Design: The original artwork of Nipper the dog listening to 'His Master's Voice' was an oil painting, registered as a trademark in 1897. A copy of the image first appeared on Victor labels in 1902 in the form of a wood-engraving. Photo-engraving, a process by which illustrations ('cuts') could be made for letterpress printing by etching thin-gauge zinc plates in baths of acid, was becoming widespread at this time, making the ancient craft of wood-engraving obsolete. However, small-size plates were often difficult to nail down straight on their wood-block mounts (needed to bring them up to type height), as can be seen here. This is one of the few pre-WWI labels where the label name runs straight across rather than being arc-shaped.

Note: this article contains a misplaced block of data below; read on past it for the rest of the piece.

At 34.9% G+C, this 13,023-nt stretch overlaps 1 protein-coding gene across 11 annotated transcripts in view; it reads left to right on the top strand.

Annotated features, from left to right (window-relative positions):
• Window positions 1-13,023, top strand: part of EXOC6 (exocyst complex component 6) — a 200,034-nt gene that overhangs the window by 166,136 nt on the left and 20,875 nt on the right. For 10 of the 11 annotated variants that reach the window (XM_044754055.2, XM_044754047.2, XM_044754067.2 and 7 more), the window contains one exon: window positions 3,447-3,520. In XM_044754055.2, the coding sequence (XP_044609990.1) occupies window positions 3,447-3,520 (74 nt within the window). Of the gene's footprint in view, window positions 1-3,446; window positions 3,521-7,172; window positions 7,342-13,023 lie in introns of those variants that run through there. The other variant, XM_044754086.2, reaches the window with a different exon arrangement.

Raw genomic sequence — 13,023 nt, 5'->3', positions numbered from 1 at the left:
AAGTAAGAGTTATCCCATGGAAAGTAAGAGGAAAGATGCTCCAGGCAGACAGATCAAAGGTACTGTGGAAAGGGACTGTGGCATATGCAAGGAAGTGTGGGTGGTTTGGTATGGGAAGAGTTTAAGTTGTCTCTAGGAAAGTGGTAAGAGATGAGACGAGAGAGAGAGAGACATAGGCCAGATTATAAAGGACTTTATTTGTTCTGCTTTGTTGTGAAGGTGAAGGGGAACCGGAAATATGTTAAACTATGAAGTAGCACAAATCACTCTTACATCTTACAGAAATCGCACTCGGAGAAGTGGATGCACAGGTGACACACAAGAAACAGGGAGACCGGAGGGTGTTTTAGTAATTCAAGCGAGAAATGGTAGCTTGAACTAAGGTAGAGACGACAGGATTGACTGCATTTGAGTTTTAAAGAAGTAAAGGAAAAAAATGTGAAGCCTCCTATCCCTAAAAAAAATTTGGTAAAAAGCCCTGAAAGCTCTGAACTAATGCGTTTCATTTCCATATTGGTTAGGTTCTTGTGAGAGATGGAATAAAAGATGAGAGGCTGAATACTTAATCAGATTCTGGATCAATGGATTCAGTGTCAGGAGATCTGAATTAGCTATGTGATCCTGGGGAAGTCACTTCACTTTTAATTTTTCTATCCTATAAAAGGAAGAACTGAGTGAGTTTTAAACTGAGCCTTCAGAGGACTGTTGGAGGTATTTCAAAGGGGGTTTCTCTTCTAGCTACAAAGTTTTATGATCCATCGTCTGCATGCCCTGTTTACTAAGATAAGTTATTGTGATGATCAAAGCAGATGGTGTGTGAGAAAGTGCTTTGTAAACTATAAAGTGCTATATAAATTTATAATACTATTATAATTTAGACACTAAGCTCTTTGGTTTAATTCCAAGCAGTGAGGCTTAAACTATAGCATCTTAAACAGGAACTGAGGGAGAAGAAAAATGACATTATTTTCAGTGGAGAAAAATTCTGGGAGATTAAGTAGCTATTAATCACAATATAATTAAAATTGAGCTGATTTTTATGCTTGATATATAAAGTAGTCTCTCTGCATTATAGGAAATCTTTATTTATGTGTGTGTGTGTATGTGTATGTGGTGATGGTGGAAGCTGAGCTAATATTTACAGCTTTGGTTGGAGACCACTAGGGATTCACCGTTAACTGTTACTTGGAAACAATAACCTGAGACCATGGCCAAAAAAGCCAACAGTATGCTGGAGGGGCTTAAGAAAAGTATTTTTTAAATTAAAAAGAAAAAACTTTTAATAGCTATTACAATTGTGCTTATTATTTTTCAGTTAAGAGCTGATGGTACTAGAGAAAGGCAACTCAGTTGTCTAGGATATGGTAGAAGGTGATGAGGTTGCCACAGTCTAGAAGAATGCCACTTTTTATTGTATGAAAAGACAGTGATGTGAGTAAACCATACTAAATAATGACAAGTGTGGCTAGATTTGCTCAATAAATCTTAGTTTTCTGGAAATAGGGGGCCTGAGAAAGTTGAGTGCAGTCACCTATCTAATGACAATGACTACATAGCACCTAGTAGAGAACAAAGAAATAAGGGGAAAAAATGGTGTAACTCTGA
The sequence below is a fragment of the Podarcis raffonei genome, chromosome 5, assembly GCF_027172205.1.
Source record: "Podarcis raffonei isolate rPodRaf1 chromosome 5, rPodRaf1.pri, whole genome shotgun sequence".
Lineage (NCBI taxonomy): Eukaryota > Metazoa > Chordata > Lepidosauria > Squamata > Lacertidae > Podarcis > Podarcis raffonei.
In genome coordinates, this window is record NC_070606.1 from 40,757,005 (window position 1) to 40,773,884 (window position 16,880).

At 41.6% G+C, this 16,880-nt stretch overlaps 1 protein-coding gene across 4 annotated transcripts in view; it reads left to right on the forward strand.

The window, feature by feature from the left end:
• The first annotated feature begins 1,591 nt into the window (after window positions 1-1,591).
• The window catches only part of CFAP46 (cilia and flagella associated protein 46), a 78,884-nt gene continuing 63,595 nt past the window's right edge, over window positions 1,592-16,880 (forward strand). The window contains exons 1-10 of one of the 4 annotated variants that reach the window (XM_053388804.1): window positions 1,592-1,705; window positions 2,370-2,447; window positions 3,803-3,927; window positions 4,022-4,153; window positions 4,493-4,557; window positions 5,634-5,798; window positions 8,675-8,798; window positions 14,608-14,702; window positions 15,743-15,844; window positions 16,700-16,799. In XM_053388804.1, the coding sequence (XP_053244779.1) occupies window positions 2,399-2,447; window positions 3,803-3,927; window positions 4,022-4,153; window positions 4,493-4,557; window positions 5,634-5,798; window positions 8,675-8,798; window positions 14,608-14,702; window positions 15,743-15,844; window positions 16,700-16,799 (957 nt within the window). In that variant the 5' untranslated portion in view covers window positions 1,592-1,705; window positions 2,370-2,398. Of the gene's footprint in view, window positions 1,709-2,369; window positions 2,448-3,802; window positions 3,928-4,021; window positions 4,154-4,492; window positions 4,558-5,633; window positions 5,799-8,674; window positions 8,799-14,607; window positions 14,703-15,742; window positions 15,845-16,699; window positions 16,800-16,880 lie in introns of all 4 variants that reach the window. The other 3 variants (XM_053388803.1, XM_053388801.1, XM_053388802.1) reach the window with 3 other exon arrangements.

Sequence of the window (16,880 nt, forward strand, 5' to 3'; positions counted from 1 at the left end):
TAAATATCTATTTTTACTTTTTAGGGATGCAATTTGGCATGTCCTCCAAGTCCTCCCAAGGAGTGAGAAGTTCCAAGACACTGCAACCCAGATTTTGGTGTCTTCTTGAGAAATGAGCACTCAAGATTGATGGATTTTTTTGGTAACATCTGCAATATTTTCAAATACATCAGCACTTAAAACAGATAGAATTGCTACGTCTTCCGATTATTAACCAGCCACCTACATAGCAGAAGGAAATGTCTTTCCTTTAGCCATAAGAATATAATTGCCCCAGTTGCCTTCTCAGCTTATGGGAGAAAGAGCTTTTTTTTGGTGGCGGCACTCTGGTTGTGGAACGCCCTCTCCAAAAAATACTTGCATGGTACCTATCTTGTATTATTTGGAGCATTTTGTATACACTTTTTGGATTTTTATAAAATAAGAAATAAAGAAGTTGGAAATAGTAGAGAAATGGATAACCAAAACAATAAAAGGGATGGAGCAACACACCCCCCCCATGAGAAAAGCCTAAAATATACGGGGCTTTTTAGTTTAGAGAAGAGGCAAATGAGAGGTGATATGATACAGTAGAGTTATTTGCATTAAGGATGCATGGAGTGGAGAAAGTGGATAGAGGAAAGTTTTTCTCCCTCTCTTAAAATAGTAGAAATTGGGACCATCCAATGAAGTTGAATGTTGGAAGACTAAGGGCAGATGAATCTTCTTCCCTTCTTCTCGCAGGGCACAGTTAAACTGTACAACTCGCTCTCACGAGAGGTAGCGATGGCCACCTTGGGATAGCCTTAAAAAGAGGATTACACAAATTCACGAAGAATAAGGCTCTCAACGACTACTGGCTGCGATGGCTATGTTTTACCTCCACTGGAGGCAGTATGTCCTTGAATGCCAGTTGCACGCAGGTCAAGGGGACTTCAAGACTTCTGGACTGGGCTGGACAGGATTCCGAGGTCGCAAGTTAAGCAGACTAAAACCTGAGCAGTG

History: After selling his business interest in Victor in 1898, inventor and entrepreneur Emile Berliner set up a manufacturing plant in Montreal, which would later be continued by his sons.